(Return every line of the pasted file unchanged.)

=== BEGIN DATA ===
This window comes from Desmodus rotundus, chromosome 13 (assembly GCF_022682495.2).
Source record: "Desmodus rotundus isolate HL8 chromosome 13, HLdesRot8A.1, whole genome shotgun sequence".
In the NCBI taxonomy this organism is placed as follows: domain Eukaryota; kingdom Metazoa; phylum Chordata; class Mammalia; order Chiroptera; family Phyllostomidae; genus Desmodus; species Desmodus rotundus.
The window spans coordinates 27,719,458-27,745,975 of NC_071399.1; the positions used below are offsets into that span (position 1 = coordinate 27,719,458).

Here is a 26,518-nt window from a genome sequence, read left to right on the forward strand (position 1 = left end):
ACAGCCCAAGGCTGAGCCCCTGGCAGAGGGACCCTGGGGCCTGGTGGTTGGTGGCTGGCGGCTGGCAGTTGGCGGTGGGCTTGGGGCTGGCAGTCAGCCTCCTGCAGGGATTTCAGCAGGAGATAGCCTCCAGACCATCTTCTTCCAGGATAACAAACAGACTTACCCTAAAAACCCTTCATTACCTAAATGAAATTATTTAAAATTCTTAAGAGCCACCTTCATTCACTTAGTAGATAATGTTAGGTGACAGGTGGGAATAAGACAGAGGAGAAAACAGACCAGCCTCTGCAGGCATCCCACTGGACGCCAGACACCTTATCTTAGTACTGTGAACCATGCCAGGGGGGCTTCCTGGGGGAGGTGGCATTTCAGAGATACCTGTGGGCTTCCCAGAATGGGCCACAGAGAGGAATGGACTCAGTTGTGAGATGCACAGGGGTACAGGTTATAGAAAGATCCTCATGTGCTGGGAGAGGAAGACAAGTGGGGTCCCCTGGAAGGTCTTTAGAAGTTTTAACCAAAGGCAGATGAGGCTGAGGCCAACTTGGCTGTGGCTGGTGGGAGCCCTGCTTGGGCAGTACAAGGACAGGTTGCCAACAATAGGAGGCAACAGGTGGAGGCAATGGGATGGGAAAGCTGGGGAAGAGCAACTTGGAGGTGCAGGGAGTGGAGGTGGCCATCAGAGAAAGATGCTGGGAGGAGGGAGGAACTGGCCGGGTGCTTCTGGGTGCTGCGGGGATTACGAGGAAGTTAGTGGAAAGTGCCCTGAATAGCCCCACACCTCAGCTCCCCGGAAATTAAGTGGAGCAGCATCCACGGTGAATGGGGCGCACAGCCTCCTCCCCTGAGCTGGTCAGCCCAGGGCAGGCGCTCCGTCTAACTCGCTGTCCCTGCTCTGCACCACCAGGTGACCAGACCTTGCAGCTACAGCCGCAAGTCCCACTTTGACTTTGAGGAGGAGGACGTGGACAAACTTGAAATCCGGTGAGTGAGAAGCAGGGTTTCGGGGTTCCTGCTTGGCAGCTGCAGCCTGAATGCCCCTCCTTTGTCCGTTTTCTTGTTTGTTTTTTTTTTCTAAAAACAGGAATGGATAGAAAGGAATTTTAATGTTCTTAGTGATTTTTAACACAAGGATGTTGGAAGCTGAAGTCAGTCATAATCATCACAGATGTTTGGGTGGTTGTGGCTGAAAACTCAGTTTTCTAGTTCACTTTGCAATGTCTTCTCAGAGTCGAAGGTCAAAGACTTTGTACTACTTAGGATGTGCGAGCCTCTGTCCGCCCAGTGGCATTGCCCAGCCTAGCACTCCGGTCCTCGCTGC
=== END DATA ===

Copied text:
This window comes from Desmodus rotundus, chromosome 13 (assembly GCF_022682495.2).
Source record: "Desmodus rotundus isolate HL8 chromosome 13, HLdesRot8A.1, whole genome shotgun sequence".
In the NCBI taxonomy this organism is placed as follows: domain Eukaryota; kingdom Metazoa; phylum Chordata; class Mammalia; order Chiroptera; family Phyllostomidae; genus Desmodus; species Desmodus rotundus.
The window spans coordinates 27,719,458-27,745,975 of NC_071399.1; the positions used below are offsets into that span (position 1 = coordinate 27,719,458).

Here is a 26,518-nt window from a genome sequence, read left to right on the forward strand (position 1 = left end):
ACAGCCCAAGGCTGAGCCCCTGGCAGAGGGACCCTGGGGCCTGGTGGTTGGTGGCTGGCGGCTGGCAGTTGGCGGTGGGCTTGGGGCTGGCAGTCAGCCTCCTGCAGGGATTTCAGCAGGAGATAGCCTCCAGACCATCTTCTTCCAGGATAACAAACAGACTTACCCTAAAAACCCTTCATTACCTAAATGAAATTATTTAAAATTCTTAAGAGCCACCTTCATTCACTTAGTAGATAATGTTAGGTGACAGGTGGGAATAAGACAGAGGAGAAAACAGACCAGCCTCTGCAGGCATCCCACTGGACGCCAGACACCTTATCTTAGTACTGTGAACCATGCCAGGGGGGCTTCCTGGGGGAGGTGGCATTTCAGAGATACCTGTGGGCTTCCCAGAATGGGCCACAGAGAGGAATGGACTCAGTTGTGAGATGCACAGGGGTACAGGTTATAGAAAGATCCTCATGTGCTGGGAGAGGAAGACAAGTGGGGTCCCCTGGAAGGTCTTTAGAAGTTTTAACCAAAGGCAGATGAGGCTGAGGCCAACTTGGCTGTGGCTGGTGGGAGCCCTGCTTGGGCAGTACAAGGACAGGTTGCCAACAATAGGAGGCAACAGGTGGAGGCAATGGGATGGGAAAGCTGGGGAAGAGCAACTTGGAGGTGCAGGGAGTGGAGGTGGCCATCAGAGAAAGATGCTGGGAGGAGGGAGGAACTGGCCGGGTGCTTCTGGGTGCTGCGGGGATTACGAGGAAGTTAGTGGAAAGTGCCCTGAATAGCCCCACACCTCAGCTCCCCGGAAATTAAGTGGAGCAGCATCCACGGTGAATGGGGCGCACAGCCTCCTCCCCTGAGCTGGTCAGCCCAGGGCAGGCGCTCCGTCTAACTCGCTGTCCCTGCTCTGCACCACCAGGTGACCAGACCTTGCAGCTACAGCCGCAAGTCCCACTTTGACTTTGAGGAGGAGGACGTGGACAAACTTGAAATCCGGTGAGTGAGAAGCAGGGTTTCGGGGTTCCTGCTTGGCAGCTGCAGCCTGAATGCCCCTCCTTTGTCCGTTTTCTTGTTTGTTTTTTTTTTCTAAAAACAGGAATGGATAGAAAGGAATTTTAATGTTCTTAGTGATTTTTAACACAAGGATGTTGGAAGCTGAAGTCAGTCATAATCATCACAGATGTTTGGGTGGTTGTGGCTGAAAACTCAGTTTTCTAGTTCACTTTGCAATGTCTTCTCAGAGTCGAAGGTCAAAGACTTTGTACTACTTAGGATGTGCGAGCCTCTGTCCGCCCAGTGGCATTGCCCAGCCTAGCACTCCGGTCCTCGCTGC